Megrim: Migraine. Usually periodic attacks of headaches on one or both sides of the head. Megrim (migraine) may be accompanied by nausea, vomiting, increased sensitivity of the eyes to light (photophobia), increased sensitivity to sound (phonophobia), dizziness, blurred vision, cognitive disturbances, and other symptoms. Some megrims (migraines) do not include headache. They may or may not be preceded by an aura.
"Megrim" and "migraine" share a meaning and an etymological origin. Latin and Greek speakers called their pain, if it was just on one side of the head, "hemicrania" or "hemikrania," from the Greek terms "hemi-" meaning "half" plus "kranion" meaning "cranium" = half-skull. The French used "migraine," a modification of "hemicrania," for the same condition. English twice borrowed "migraine" from the French. In the 14th century, the French term was modified to form "migreime," which gave rise to "megrim." Later, in the 15th century, the French "migraine" was borrowed again and its spelling stayed intact. "Megrim" and "migraine" now can be used interchangeably.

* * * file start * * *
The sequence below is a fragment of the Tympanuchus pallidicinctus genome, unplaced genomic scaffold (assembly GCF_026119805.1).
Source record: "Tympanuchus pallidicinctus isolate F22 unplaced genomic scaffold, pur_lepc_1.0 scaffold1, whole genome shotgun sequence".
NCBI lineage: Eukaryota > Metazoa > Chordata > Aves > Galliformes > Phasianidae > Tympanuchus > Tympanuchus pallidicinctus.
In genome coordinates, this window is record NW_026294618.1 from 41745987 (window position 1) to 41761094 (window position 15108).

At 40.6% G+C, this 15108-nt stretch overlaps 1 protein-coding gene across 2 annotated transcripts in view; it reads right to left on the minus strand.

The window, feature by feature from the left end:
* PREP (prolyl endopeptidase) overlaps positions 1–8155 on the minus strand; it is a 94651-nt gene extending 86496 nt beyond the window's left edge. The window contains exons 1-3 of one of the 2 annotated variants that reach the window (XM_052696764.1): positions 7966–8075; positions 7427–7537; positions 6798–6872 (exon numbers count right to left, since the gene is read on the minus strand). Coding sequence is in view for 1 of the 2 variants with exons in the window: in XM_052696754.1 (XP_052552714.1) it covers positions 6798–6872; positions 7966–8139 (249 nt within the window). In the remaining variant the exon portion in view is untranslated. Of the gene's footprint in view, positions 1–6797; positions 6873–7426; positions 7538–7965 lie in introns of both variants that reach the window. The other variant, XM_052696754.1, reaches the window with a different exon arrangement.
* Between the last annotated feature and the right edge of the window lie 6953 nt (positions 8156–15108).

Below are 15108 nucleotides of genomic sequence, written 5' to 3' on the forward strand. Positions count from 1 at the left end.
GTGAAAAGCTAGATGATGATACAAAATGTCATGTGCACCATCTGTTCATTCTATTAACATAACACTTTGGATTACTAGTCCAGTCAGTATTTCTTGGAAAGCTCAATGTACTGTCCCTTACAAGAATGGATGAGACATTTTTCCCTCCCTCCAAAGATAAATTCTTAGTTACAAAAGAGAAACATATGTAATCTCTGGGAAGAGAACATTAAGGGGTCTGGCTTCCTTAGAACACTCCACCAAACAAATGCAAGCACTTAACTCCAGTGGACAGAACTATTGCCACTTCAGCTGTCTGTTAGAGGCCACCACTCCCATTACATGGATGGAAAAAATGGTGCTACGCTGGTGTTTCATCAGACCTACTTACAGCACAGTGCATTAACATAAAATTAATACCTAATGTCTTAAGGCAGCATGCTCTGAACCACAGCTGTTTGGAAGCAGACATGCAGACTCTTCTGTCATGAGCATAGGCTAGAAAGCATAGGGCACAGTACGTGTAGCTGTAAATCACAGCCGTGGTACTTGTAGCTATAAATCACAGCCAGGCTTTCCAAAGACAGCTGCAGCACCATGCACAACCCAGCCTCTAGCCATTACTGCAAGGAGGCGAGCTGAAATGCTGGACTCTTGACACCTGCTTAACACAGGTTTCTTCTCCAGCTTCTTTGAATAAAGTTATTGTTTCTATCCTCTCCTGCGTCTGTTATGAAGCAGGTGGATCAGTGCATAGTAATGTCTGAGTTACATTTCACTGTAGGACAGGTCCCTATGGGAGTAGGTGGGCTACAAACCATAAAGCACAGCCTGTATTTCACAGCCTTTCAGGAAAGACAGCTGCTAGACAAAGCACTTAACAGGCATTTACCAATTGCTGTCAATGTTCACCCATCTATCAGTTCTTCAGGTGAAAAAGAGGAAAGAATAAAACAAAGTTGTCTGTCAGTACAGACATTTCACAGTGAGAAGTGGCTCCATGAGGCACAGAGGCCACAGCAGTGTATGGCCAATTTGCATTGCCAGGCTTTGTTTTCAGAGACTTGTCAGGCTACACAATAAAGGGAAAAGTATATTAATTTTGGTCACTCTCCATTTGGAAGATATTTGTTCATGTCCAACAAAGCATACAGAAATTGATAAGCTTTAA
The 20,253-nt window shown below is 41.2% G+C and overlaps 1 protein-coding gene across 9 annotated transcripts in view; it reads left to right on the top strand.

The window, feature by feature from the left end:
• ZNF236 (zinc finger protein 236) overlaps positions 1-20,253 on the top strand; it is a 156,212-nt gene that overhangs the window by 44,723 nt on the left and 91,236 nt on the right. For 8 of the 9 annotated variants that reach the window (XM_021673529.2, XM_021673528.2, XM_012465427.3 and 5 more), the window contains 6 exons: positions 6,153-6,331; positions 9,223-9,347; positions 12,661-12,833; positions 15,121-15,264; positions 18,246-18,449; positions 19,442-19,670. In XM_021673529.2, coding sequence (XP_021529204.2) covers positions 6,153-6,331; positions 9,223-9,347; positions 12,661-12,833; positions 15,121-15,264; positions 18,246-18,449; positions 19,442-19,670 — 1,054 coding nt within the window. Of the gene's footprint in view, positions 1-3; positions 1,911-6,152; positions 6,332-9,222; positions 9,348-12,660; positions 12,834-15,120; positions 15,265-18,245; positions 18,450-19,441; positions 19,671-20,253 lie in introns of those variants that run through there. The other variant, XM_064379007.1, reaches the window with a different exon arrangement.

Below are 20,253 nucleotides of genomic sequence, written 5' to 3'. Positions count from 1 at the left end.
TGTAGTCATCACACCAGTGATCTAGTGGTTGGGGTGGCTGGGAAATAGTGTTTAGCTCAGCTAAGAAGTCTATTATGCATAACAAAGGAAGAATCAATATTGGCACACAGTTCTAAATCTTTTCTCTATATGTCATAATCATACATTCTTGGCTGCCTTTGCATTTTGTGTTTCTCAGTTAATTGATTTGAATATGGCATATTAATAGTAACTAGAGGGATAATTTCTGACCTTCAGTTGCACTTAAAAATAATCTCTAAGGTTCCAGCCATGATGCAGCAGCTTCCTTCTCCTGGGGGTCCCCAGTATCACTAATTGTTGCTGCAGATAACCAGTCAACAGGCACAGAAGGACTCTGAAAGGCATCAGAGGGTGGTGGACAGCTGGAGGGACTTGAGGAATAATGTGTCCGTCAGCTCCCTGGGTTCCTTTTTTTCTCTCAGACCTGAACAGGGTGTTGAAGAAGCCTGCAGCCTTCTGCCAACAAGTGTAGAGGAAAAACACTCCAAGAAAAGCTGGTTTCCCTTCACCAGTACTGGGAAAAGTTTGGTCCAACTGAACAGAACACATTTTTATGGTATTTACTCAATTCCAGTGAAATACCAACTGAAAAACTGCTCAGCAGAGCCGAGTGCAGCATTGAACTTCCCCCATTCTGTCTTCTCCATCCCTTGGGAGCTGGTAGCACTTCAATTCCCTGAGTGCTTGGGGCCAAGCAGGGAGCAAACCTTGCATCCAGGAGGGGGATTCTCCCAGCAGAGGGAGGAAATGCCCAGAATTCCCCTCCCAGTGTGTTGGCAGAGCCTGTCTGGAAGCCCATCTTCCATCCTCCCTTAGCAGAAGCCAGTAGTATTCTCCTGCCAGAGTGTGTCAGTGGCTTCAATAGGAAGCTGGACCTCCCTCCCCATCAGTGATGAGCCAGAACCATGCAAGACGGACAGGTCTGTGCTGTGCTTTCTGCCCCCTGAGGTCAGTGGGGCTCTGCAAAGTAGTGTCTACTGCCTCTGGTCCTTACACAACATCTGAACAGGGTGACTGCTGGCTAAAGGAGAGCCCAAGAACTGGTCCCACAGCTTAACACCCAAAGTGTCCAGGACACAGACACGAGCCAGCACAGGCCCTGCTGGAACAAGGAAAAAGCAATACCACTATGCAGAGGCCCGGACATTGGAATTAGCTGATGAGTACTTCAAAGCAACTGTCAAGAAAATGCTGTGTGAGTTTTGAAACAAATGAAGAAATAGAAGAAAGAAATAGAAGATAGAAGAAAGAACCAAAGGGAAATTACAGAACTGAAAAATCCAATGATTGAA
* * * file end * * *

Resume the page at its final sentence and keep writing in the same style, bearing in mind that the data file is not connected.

The term "megrim" also refers to vertigo or dizziness and, in the non-medical arena, to a fancy or whim or to low spirits.